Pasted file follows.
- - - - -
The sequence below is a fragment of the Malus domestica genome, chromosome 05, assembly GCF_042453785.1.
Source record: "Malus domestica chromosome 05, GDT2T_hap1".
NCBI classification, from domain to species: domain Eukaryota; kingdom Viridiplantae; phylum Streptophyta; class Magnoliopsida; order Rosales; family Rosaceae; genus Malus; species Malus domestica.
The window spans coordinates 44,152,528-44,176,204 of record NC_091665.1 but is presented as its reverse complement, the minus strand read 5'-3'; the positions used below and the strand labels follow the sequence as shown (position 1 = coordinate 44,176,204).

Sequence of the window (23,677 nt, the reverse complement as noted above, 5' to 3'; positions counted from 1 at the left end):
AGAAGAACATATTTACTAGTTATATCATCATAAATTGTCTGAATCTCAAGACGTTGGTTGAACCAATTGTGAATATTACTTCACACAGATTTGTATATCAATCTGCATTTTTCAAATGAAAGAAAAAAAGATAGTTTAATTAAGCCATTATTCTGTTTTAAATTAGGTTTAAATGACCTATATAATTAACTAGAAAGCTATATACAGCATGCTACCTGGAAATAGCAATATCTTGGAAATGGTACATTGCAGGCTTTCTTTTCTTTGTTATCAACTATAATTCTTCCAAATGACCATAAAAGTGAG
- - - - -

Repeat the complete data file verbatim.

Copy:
The sequence below is a fragment of the Malus domestica genome, chromosome 05, assembly GCF_042453785.1.
Source record: "Malus domestica chromosome 05, GDT2T_hap1".
NCBI classification, from domain to species: domain Eukaryota; kingdom Viridiplantae; phylum Streptophyta; class Magnoliopsida; order Rosales; family Rosaceae; genus Malus; species Malus domestica.
The window spans coordinates 44,152,528-44,176,204 of record NC_091665.1 but is presented as its reverse complement, the minus strand read 5'-3'; the positions used below and the strand labels follow the sequence as shown (position 1 = coordinate 44,176,204).

Sequence of the window (23,677 nt, the reverse complement as noted above, 5' to 3'; positions counted from 1 at the left end):
AGAAGAACATATTTACTAGTTATATCATCATAAATTGTCTGAATCTCAAGACGTTGGTTGAACCAATTGTGAATATTACTTCACACAGATTTGTATATCAATCTGCATTTTTCAAATGAAAGAAAAAAAGATAGTTTAATTAAGCCATTATTCTGTTTTAAATTAGGTTTAAATGACCTATATAATTAACTAGAAAGCTATATACAGCATGCTACCTGGAAATAGCAATATCTTGGAAATGGTACATTGCAGGCTTTCTTTTCTTTGTTATCAACTATAATTCTTCCAAATGACCATAAAAGTGAG